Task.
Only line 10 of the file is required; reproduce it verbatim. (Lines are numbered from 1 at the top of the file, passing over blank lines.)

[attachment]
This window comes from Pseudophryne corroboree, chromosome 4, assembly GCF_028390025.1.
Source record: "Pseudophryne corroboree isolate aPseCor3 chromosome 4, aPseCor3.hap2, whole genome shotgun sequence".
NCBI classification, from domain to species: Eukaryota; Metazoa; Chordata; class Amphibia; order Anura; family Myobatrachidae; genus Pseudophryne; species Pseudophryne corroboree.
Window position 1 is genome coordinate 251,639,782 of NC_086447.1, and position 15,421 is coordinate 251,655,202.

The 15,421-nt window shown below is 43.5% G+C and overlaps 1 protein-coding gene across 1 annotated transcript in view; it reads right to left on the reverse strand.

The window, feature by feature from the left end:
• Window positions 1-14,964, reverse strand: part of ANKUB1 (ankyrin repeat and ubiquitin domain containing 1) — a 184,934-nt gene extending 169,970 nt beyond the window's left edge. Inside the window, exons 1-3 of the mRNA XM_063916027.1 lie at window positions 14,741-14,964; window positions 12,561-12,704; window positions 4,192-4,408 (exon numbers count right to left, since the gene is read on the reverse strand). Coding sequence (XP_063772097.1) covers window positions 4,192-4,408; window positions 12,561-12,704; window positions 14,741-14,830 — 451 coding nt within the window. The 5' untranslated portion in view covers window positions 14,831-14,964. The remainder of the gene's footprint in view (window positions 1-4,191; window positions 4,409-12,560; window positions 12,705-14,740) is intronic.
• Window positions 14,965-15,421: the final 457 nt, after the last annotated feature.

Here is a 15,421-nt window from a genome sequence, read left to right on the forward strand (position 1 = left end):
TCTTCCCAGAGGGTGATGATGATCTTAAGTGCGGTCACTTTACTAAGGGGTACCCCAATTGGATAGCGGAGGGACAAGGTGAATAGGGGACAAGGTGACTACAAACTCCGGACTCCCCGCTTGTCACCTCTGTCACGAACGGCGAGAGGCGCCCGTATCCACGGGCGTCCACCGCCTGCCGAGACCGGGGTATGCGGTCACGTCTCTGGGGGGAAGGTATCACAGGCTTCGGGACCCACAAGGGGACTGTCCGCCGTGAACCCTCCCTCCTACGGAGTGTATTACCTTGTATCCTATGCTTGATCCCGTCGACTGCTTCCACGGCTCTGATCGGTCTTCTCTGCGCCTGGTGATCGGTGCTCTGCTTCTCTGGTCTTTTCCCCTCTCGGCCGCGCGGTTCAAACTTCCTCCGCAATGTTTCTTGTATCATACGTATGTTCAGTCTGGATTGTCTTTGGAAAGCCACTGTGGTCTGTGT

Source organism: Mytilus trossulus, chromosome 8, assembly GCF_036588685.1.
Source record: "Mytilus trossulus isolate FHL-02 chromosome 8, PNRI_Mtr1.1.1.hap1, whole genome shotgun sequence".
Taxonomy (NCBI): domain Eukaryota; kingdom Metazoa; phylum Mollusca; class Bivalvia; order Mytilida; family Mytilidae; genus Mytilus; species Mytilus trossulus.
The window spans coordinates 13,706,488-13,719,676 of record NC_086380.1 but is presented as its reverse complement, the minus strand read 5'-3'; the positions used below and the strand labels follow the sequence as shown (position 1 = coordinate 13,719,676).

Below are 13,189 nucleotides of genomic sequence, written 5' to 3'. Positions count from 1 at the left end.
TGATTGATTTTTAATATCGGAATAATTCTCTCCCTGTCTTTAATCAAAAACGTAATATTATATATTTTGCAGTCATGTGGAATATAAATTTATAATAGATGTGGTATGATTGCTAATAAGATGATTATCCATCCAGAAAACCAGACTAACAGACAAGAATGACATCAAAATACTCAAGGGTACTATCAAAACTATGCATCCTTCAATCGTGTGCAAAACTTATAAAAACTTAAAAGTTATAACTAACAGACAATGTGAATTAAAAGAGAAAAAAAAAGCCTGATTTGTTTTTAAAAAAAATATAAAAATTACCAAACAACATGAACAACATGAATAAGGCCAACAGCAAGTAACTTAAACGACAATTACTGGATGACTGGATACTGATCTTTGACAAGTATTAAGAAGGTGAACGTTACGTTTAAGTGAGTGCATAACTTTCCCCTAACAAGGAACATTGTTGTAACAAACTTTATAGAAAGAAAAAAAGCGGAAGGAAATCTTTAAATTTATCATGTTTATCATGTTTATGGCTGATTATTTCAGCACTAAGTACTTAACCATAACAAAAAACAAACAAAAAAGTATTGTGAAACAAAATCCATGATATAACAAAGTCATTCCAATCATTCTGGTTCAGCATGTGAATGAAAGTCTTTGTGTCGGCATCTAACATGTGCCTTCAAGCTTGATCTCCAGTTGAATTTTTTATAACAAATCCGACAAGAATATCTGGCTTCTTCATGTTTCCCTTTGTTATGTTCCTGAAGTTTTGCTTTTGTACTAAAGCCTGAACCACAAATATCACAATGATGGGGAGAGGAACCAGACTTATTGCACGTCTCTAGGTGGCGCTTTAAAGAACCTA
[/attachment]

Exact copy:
TCTTCCCAGAGGGTGATGATGATCTTAAGTGCGGTCACTTTACTAAGGGGTACCCCAATTGGATAGCGGAGGGACAAGGTGAATAGGGGACAAGGTGACTACAAACTCCGGACTCCCCGCTTGTCACCTCTGTCACGAACGGCGAGAGGCGCCCGTATCCACGGGCGTCCACCGCCTGCCGAGACCGGGGTATGCGGTCACGTCTCTGGGGGGAAGGTATCACAGGCTTCGGGACCCACAAGGGGACTGTCCGCCGTGAACCCTCCCTCCTACGGAGTGTATTACCTTGTATCCTATGCTTGATCCCGTCGACTGCTTCCACGGCTCTGATCGGTCTTCTCTGCGCCTGGTGATCGGTGCTCTGCTTCTCTGGTCTTTTCCCCTCTCGGCCGCGCGGTTCAAACTTCCTCCGCAATGTTTCTTGTATCATACGTATGTTCAGTCTGGATTGTCTTTGGAAAGCCACTGTGGTCTGTGT